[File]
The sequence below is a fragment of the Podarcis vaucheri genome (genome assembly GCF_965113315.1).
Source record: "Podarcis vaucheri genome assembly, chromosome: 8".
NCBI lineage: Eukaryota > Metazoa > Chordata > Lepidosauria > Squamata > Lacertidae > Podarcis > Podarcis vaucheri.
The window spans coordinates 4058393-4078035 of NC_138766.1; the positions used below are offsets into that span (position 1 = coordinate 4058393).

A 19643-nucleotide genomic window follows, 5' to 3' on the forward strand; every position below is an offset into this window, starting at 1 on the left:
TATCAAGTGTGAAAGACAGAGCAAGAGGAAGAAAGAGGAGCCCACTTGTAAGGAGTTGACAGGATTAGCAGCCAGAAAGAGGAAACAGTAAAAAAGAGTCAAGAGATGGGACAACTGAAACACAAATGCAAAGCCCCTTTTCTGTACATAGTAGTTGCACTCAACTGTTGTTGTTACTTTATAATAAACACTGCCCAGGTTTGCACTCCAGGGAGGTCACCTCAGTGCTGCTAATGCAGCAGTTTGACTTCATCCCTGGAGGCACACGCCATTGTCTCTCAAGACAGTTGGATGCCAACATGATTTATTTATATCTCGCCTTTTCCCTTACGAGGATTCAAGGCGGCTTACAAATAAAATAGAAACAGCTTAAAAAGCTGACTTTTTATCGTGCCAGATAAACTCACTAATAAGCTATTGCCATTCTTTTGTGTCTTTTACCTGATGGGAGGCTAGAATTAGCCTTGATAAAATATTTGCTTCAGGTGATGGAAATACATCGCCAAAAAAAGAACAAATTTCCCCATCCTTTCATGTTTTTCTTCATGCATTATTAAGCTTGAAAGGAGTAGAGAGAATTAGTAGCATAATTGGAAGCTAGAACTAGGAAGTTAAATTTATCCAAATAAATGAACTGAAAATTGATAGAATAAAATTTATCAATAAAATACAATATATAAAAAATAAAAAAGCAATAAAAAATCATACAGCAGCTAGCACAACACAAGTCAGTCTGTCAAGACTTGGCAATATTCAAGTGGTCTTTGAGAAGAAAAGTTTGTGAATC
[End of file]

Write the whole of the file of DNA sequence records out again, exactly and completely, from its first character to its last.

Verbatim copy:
The sequence below is a fragment of the Podarcis vaucheri genome (genome assembly GCF_965113315.1).
Source record: "Podarcis vaucheri genome assembly, chromosome: 8".
NCBI lineage: Eukaryota > Metazoa > Chordata > Lepidosauria > Squamata > Lacertidae > Podarcis > Podarcis vaucheri.
The window spans coordinates 4058393-4078035 of NC_138766.1; the positions used below are offsets into that span (position 1 = coordinate 4058393).

A 19643-nucleotide genomic window follows, 5' to 3' on the forward strand; every position below is an offset into this window, starting at 1 on the left:
TATCAAGTGTGAAAGACAGAGCAAGAGGAAGAAAGAGGAGCCCACTTGTAAGGAGTTGACAGGATTAGCAGCCAGAAAGAGGAAACAGTAAAAAAGAGTCAAGAGATGGGACAACTGAAACACAAATGCAAAGCCCCTTTTCTGTACATAGTAGTTGCACTCAACTGTTGTTGTTACTTTATAATAAACACTGCCCAGGTTTGCACTCCAGGGAGGTCACCTCAGTGCTGCTAATGCAGCAGTTTGACTTCATCCCTGGAGGCACACGCCATTGTCTCTCAAGACAGTTGGATGCCAACATGATTTATTTATATCTCGCCTTTTCCCTTACGAGGATTCAAGGCGGCTTACAAATAAAATAGAAACAGCTTAAAAAGCTGACTTTTTATCGTGCCAGATAAACTCACTAATAAGCTATTGCCATTCTTTTGTGTCTTTTACCTGATGGGAGGCTAGAATTAGCCTTGATAAAATATTTGCTTCAGGTGATGGAAATACATCGCCAAAAAAAGAACAAATTTCCCCATCCTTTCATGTTTTTCTTCATGCATTATTAAGCTTGAAAGGAGTAGAGAGAATTAGTAGCATAATTGGAAGCTAGAACTAGGAAGTTAAATTTATCCAAATAAATGAACTGAAAATTGATAGAATAAAATTTATCAATAAAATACAATATATAAAAAATAAAAAAGCAATAAAAAATCATACAGCAGCTAGCACAACACAAGTCAGTCTGTCAAGACTTGGCAATATTCAAGTGGTCTTTGAGAAGAAAAGTTTGTGAATC